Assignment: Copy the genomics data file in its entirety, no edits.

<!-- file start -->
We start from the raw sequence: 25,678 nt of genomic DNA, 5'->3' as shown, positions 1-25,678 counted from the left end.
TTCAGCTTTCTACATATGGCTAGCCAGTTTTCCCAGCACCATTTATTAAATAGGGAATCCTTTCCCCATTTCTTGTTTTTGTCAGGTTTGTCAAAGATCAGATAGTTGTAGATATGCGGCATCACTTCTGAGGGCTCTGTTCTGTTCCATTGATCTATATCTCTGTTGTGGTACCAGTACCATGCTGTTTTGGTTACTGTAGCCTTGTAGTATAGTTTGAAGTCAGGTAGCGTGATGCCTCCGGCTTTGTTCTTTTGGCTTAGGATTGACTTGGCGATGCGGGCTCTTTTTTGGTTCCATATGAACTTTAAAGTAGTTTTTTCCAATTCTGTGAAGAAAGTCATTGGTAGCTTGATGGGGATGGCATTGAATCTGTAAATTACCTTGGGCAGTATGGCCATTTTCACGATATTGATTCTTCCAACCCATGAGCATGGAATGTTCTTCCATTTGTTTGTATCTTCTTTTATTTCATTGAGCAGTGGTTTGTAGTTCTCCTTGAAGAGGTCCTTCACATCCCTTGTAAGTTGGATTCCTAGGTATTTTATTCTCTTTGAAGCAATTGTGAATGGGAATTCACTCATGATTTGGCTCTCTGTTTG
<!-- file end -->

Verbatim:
We start from the raw sequence: 25,678 nt of genomic DNA, 5'->3' as shown, positions 1-25,678 counted from the left end.
TTCAGCTTTCTACATATGGCTAGCCAGTTTTCCCAGCACCATTTATTAAATAGGGAATCCTTTCCCCATTTCTTGTTTTTGTCAGGTTTGTCAAAGATCAGATAGTTGTAGATATGCGGCATCACTTCTGAGGGCTCTGTTCTGTTCCATTGATCTATATCTCTGTTGTGGTACCAGTACCATGCTGTTTTGGTTACTGTAGCCTTGTAGTATAGTTTGAAGTCAGGTAGCGTGATGCCTCCGGCTTTGTTCTTTTGGCTTAGGATTGACTTGGCGATGCGGGCTCTTTTTTGGTTCCATATGAACTTTAAAGTAGTTTTTTCCAATTCTGTGAAGAAAGTCATTGGTAGCTTGATGGGGATGGCATTGAATCTGTAAATTACCTTGGGCAGTATGGCCATTTTCACGATATTGATTCTTCCAACCCATGAGCATGGAATGTTCTTCCATTTGTTTGTATCTTCTTTTATTTCATTGAGCAGTGGTTTGTAGTTCTCCTTGAAGAGGTCCTTCACATCCCTTGTAAGTTGGATTCCTAGGTATTTTATTCTCTTTGAAGCAATTGTGAATGGGAATTCACTCATGATTTGGCTCTCTGTTTG